Rummaging in the basement for a book recently, I found a book I wasn’t looking for: Encouragement: The Key to Caring by Dr. Larry Crabb and Dr. Dan Allender.  It was a good find.  They authors define encouragement as “the kind of expression that helps someone want to be a better Christian, even when life is rough.”[1]  This is the kind of expression recommended in Hebrews 10:23-25 – “Let us hold fast the confession of our hope without wavering, for he who promised is faithful.  And let us consider how to stir up one another to love and good works, not neglecting to meet together, as is the habit of some, but encouraging one another, and all the more as you see the Day drawing near.”  (emphasis mine)

However, if we don’t believe our words matter – that they have real power – we might think such encouragement is pointless.  Making a case for the power of our words, the authors cite these Proverbs:

Death and life are in the power of the tongue, and those who love it will eat its fruits.” – Prov. 18:21
Anxiety in a man’s heart weighs him down, but a good word makes him glad.” – Prov. 12:25
A gentle tongue is a tree of life, but perverseness in it breaks the spirit.” – Prov. 15:4
Gracious words are like a honeycomb, sweetness to the soul and health to the body.” – Prov. 16:24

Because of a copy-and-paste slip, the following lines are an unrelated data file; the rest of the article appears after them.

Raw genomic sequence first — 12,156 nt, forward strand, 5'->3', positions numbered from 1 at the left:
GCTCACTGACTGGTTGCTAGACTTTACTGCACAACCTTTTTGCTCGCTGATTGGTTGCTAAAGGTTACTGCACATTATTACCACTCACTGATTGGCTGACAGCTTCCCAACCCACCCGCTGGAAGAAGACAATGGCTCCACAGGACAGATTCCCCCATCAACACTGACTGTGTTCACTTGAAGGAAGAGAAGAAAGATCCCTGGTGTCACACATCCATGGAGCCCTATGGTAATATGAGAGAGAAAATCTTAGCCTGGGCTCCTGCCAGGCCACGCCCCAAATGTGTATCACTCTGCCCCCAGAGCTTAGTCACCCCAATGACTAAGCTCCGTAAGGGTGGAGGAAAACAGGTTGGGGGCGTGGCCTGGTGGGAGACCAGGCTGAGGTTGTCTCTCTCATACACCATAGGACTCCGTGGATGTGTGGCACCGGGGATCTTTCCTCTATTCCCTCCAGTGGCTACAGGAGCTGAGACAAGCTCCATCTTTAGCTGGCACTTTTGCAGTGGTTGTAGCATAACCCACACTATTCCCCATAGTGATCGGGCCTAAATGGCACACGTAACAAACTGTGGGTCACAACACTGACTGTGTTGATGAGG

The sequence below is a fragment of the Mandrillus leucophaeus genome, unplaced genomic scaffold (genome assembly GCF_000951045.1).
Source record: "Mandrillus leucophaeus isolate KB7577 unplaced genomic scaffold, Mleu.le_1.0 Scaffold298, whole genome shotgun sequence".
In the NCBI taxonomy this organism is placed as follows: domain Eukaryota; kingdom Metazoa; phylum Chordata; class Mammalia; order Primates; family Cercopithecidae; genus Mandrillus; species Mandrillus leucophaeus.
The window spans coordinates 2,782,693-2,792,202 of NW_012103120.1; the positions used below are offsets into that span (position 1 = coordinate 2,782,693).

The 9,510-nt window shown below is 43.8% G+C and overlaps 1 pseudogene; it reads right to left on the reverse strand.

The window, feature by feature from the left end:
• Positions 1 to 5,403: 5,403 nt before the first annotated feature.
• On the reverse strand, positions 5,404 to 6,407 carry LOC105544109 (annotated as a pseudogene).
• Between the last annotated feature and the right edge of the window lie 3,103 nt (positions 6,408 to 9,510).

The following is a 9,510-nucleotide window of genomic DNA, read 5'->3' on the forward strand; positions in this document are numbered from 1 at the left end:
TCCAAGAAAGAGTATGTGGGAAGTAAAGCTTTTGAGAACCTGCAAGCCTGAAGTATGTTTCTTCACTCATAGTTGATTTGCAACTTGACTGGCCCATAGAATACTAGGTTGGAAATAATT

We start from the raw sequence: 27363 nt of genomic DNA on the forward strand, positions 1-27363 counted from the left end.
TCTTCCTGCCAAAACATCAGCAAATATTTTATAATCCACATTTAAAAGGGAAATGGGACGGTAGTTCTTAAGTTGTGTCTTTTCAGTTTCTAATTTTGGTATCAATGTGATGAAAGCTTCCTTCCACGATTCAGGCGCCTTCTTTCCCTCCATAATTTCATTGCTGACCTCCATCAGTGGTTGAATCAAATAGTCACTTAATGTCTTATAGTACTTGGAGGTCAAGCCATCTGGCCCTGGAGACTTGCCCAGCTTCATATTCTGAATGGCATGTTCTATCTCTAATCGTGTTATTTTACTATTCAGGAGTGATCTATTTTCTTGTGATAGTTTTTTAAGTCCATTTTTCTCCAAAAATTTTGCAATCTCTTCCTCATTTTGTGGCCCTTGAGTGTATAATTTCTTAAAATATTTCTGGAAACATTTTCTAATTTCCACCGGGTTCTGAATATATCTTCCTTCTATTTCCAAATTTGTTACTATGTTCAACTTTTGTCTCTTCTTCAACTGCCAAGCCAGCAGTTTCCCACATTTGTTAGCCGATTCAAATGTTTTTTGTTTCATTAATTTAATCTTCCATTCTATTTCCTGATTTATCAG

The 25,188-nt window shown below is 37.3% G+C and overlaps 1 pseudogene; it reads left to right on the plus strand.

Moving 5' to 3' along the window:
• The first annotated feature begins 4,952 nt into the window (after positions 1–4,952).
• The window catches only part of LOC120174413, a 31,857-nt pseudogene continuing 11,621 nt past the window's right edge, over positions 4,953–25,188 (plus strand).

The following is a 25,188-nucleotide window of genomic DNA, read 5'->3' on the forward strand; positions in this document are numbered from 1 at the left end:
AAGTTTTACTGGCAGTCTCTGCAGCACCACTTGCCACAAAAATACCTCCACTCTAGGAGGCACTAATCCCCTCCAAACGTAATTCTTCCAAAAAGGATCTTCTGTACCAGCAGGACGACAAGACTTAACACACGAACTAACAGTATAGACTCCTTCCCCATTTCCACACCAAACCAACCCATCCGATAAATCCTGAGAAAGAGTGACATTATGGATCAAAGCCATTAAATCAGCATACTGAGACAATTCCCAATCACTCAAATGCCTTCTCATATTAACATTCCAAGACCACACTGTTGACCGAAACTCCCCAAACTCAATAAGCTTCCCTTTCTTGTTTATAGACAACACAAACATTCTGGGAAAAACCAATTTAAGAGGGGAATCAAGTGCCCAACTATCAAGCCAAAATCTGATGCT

A word fitly spoken is like apples of gold in a setting of silver.” – Prov. 25:11[2]

In these Proverbs, words have the power of life and death.  Power to lift or break a spirit.  They have real power to influence others for good, or for bad.  They can influence our health, bodily and spiritually.  Our words are one of the hardest things for us to control – especially online – and unless we realize their power, we’re too likely to take them lightly.  James wrote that taming our tongues may be our biggest challenge, and if we can tame it, we can tame our whole body.  (James 3:2-3)

Therefore, pray for more encouraging, more powerful words today, and that God would cleanse our hearts, the spring from which our words come[3], so we may praise Him and provide “sweetness to the soul and health to the body” of those around us.

It won’t happen all at once, and all will stumble, but as the saying goes:

Yard by yard, life is hard!
Inch by inch, life’s a cinch!

Photo by Kevin Luke on Unsplash

[1] Crabb, Larry and Dan Allender.  Encouragement: The Key to Caring (1984).  P. 10.
[2] Ibid.  P. 19.  See also Proverbs 25:20 and James 3:5-6.
[3] James 3:11

Zap! The Best Action Figures for Christmas

Dear fellow travelers,

A hot Christmas gift when I was a kid were G.I. Joe toys.  These “Real American Heroes” were a line of action figures, vehicles and other accessories that fought against the evil Cobra organization which was trying to take over the world (of course).  In 1982, they were even hotter, after Hasbro added “Swivel Arm Battle Grip” to the design to differentiate G.I. Joe from the also-popular Star Wars figures.